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Polk Audio UltraFocus 8000 Active Noise-Canceling Headphones

December 2012

Polk Audio UltraFocus 8000Commuter headphones just keep coming -- sometimes it seems that everyone wants in on this market. Polk Audio is a relative newcomer, yet not totally unproven in the field -- they currently offer nine models. I reviewed their UltraFit 2000 sports headphones last February and found them excellent.

Now Polk has come up with its first active noise-canceling headphone, the UltraFocus 8000 ($349.95 USD). It was no surprise to me that these headphones sounded better than any of the others I’ve reviewed in the past few months -- or perhaps they sounded good because they sound more like floorstanding loudspeakers than typical headphones.

In the box

The UltraFocus 8000s’ box is similar to the packaging of other headphones I’ve seen lately. Two sides open out to reveal a sturdy carrying case. Inside that are the UltraFocus 8000s, their earcups folded 90 degrees and laid flat. Under them is a red cover that proclaims Polk Audio Accessories. Lift up on the ribbon to find: a flat, tangle-free cable; adapters (all gold-plated) for 1/8"-to-1/4” plugs, Nokia and Skype connections, and airline audio systems; and an external attenuator, a shirt clip, two AAA batteries, a Quick Fit Guide, an owner’s manual, and card instructing you how to register the product online. Attached to the case is a loop that can be used to attach it to luggage. A zippered net for carrying extra batteries or connectors is attached to the inside of the case with Velcro.

Description and use

The black-and-chrome UltraFocus 8000s measure 7"W x 7.6"H x 3.5"D and weigh about 12 ounces with the batteries installed in the left earcup, to the bottom of which the audio cable attaches. The ear cushions are replaceable.

The controls are all on the outside of the right earcup, arranged around its perimeter. At 12 o’clock is the Play/Pause/Skip Forward/Back control; the four functions are activated depending on how many times you push it. At 3 and 9 o’clock are the up and down volume controls. At 6 o’clock is the Push to Hear control (explained below). The buttons were easy to find and use; after only a single session, my finger instinctively moved to the right places, and the controls engage with a solid ka-lunk, to let you know you’ve actually made a change. Just above the right earcup is a slider On/Off switch. When the ’phones are turned on and the battery is strong, a blue LED under the switch glows steadily blue; when the batteries need to be replaced, the LED alternates red and blue.

Polk lists the UltraFocus 8000s’ drivers as being 40mm (1.5”) Dynamic Balance units made of polyethylene terephthalate (PET), with a frequency response of 8Hz-28kHz, a minimum sensitivity of 110dB, and an impedance of 100 ohms.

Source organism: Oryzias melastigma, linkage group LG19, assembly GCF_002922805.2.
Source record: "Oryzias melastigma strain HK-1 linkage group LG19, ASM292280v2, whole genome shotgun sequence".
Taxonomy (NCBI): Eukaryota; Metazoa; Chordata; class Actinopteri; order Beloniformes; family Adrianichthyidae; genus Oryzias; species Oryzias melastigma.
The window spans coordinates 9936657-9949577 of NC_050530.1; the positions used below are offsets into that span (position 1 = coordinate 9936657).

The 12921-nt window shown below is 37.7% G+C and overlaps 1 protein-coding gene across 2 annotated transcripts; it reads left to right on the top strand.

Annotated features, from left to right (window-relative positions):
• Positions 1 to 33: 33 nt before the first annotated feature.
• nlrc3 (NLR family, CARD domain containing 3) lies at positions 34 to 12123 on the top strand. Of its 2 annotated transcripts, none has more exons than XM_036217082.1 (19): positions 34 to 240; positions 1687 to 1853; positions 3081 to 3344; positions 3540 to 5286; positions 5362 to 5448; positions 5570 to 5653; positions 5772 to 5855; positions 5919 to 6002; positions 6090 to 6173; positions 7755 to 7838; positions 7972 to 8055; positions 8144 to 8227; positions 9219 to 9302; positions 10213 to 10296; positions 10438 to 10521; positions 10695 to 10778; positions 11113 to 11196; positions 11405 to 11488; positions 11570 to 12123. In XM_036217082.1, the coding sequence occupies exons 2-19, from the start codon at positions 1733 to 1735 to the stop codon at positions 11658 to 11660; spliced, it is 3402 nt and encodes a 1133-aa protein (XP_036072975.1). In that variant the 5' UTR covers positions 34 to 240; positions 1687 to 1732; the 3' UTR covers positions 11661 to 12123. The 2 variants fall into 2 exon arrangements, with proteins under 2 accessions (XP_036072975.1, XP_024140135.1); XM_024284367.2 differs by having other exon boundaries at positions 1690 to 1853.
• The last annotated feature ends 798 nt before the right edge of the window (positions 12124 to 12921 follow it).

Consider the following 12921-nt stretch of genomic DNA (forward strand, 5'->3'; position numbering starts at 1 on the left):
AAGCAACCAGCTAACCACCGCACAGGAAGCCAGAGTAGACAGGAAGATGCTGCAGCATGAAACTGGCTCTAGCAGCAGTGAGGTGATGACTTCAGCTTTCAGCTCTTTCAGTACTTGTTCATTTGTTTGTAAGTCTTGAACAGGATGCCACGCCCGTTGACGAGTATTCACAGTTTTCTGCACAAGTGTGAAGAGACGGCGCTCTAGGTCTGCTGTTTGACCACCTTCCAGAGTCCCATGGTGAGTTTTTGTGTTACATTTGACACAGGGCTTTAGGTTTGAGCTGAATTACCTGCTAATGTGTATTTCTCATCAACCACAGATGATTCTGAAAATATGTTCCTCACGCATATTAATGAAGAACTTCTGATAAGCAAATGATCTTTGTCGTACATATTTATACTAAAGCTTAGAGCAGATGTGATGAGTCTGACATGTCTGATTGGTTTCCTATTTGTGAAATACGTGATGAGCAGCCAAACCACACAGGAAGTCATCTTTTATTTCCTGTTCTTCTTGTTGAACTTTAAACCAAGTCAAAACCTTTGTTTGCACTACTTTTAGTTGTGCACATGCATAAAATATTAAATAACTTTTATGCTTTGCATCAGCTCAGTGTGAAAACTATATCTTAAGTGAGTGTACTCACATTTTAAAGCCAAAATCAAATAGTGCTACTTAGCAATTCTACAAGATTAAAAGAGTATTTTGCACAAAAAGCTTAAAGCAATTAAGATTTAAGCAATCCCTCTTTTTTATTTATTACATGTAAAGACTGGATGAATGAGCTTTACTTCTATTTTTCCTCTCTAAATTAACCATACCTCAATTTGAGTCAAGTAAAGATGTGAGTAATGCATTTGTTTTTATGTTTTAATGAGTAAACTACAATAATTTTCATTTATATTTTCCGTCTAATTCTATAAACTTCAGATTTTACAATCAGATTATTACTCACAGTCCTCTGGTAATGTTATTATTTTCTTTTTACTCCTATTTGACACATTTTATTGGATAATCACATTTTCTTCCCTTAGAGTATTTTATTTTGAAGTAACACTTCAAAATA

The build quality of the UltraFocus 8000s is exemplary, right down to the beefed-up connection of audio cable to earcup. The ’phones feel solid and well built, and fit comfortably on my head thanks to the headband’s malleable padding, but the fit will vary from person to person. My only complaint is that my ears and head got hot when I wore the Polks longer than 15 minutes. Polk Audio UltraFocus 8000

The UltraFocus 8000s differ from most other headphones in using replaceable instead of rechargeable batteries, which I’ve found seldom provide more than 8-10 hours of listening. Polk promises 40-60 hours from the batteries. I’ve been running the Ultra Focus 8000s for over a week -- I even forgot to turn them off one night -- and am still getting a steady blue glow from the LED. To install the batteries, you remove the cover of the left earcup by grasping it at the two finger indents, twisting it a little way, and turning it upside down: the cover will fall out. The cover is tethered to the headphone -- you won’t lose it -- and the tether also makes battery removal a snap.

The Polk 8000s are optimized for use with iPhones, iPods, and iPads, all of which they partnered perfectly. When you change the volume on the ’phones, the slider view on the iDevice you’re using also changes. This means that you can easily see how much of the Polks’ available volume range you’re using -- 75%, 50%, whatever. You can also adjust the volume from your Apple device.

Listening

The UltraFocus 8000s’ active noise-canceling circuitry is always on -- you can’t turn it off and still listen to music. The Push to Hear button dims the music so you can hear conversations around you, and seems to let through unscathed only sounds that encompass the frequency range of the human voice. Lower-frequency sounds, such as motors and the drone of airplane engines, are still reduced in volume.